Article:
The health care world is full of colloquial terms like value or affordability that mean different things to different stakeholders. Often how you define them and what you think of them depends on your place within the overall health ecosystem. It’s a classic case of “beauty is in the eye of the beholder.” One such term is effectiveness. We all want medical treatment to be effective, and understanding what that word means to different stakeholders is critical to having a productive dialogue — whether you are in a hospital, a research center, or on the floor of Congress. Here is a brief history of the concept of effectiveness, a few insights about its many meanings, and the debates we can expect to have about it in the years ahead.
Over the past 70 years, there have been a series of efforts to differentiate between effective and ineffective care, each of which has relied on a different, but overlapping set of terms: (1) determinations of medical necessity by insurance companies, which began in the 1940s; (2) assessing the “appropriateness” of care, popularized by the RAND corporation in the mid-1980s; (3) evidence-based medicine, a movement that began in the late-1980s/early 1990s; and (4) value-based health care, which is widely discussed today. A better understanding of these trends and how they are related gives stakeholders common ground and a historical perspective for today’s conversations about effectiveness in health care.
In the 1940s, health insurers began using the term medical necessity to differentiate between care they would cover and care they would not. This term refers to care that is reasonable, necessary, and appropriate based on clinical standards of care for otherwise covered services. It was not until the 1960s that insurers started inserting specific definitions of medical necessity into contract language. Their aim was to avoid paying for services that were unnecessary, excessive, or experimental — services that, by their definition, were not effective.
Because patients’ perceptions of effectiveness vary greatly, this initiative was met with significant consumer backlash. In the decades since the introduction of payment based on effectiveness, there have been several high profile cases of patients claiming an insurance company denied them access to a treatment of service that really was necessary.
With the 2012 launch of the Choosing Wisely campaign by the ABIM Foundation and their partner,Consumer Reports, we have entered an exciting new era of building some common ground. While consumers and payers may still disagree on what is medically necessary, the Choosing Wisely campaign identifies procedures that could be considered unnecessary for specific conditions, given a paucity of evidence. The campaign puts out lists of “Thing Providers and Patients Should Question” identifying tests and procedures that may not be beneficial for certain conditions and patients. The lists are designed in partnership with medical specialty societies to help educate and empower consumers and to enhance health care services.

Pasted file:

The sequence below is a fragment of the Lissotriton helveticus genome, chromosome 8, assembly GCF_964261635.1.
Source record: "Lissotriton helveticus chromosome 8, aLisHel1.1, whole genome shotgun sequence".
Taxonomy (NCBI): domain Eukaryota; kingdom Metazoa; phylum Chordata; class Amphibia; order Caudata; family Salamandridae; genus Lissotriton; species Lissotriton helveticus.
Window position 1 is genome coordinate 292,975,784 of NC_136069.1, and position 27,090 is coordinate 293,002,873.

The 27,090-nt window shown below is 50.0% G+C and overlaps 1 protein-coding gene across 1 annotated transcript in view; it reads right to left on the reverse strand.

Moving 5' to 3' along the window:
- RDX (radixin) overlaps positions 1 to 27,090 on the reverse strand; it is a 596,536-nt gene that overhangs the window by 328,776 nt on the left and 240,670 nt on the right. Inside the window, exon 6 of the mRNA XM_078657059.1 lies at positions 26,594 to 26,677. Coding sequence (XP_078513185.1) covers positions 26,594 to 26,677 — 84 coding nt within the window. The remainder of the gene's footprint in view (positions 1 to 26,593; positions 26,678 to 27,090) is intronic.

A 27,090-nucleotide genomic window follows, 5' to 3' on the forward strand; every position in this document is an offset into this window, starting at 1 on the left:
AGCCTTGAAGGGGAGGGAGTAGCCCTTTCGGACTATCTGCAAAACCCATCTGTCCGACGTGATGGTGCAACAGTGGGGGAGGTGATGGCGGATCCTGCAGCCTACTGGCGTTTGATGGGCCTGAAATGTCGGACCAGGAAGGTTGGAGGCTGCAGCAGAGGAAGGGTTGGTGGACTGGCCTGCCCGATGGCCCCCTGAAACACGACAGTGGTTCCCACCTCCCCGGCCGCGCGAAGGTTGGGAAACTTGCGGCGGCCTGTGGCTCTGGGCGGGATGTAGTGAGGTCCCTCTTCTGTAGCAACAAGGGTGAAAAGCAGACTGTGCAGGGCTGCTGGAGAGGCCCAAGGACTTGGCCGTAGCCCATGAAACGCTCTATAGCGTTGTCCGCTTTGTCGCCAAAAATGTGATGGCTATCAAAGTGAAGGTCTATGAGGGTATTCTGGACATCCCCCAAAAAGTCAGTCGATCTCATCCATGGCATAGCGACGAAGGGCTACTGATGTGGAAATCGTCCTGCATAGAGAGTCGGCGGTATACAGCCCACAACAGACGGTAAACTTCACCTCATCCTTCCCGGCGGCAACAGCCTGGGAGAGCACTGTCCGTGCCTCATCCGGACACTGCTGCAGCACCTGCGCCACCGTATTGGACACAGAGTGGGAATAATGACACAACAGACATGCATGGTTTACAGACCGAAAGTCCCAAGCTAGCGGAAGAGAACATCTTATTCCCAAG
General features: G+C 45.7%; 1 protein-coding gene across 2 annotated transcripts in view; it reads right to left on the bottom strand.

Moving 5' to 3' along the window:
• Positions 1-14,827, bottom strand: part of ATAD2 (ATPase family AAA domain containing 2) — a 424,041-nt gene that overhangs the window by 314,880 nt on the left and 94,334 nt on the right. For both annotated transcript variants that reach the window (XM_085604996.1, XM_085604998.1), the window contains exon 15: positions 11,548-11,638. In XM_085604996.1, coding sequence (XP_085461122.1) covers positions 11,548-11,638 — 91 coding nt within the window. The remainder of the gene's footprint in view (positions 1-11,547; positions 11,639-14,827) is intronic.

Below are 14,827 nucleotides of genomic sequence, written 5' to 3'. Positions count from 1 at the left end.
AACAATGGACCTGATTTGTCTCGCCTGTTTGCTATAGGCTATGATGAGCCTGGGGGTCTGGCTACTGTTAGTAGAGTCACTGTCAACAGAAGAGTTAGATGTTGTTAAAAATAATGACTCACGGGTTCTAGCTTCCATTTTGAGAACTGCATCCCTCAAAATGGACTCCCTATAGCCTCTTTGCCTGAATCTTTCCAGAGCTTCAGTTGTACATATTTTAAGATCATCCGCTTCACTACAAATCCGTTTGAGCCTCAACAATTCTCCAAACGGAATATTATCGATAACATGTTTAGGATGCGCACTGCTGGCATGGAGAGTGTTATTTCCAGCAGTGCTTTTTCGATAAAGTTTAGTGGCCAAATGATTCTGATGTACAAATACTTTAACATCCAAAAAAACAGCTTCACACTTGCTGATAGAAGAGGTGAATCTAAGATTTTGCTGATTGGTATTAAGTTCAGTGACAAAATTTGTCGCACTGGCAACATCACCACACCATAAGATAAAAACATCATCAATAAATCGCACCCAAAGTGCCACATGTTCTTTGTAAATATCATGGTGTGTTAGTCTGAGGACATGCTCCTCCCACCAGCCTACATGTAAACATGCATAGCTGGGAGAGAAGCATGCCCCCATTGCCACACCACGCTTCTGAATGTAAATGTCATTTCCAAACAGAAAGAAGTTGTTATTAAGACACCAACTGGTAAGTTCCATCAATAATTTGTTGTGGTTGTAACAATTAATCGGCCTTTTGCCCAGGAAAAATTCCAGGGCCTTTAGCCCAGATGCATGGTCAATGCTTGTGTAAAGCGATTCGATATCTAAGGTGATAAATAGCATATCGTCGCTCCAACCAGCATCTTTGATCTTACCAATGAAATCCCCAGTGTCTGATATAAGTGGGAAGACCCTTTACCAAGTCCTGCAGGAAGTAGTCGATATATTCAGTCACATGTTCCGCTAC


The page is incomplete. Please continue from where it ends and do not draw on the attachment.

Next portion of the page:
Like medically necessary, appropriate care (Note 1) does not have just one definition. Appropriateness can be used to refer to care and/or the setting in which the service is delivered. Most health care professionals use the phrase to refer to care that is suited for each individual patient and his or her specific conditions.
The term appropriateness can also be used to describe health care services that improve patient outcomes and are consistent with patients’ goals, or care that has an expected health benefit (measured by quality of life and or longevity) that exceeds the negative consequences of the care by a “sufficiently wide margin.” So in layman’s terms, what is appropriate for patient Sue may not be appropriate for patient Tommy, if Sue has specific goals and/or is expected to have a better quality of life as a result of the treatment.
In the mid-1980s, researchers at the RAND Corporation sought to develop a method for determining the appropriateness of care. The RAND/UCLA Appropriateness Method, as it came to be known, assessed the appropriateness of particular procedures, such as coronary angiography, based on expected health benefits and harms. The method sought to combine the best available scientific evidence with the collective judgment of experts.
The standard definition of evidence-based medicine is the application of current best evidence, as determined by valid research, in clinical decision-making. Health care professionals tend to agree that experimental studies and randomized controlled trials yield the strongest evidence for clinical care, but observational studies can also inform these decisions. Some groups believe evidence-based care includes more than the best existing evidence: it should also incorporate clinical expertise and patients’ values and expectations.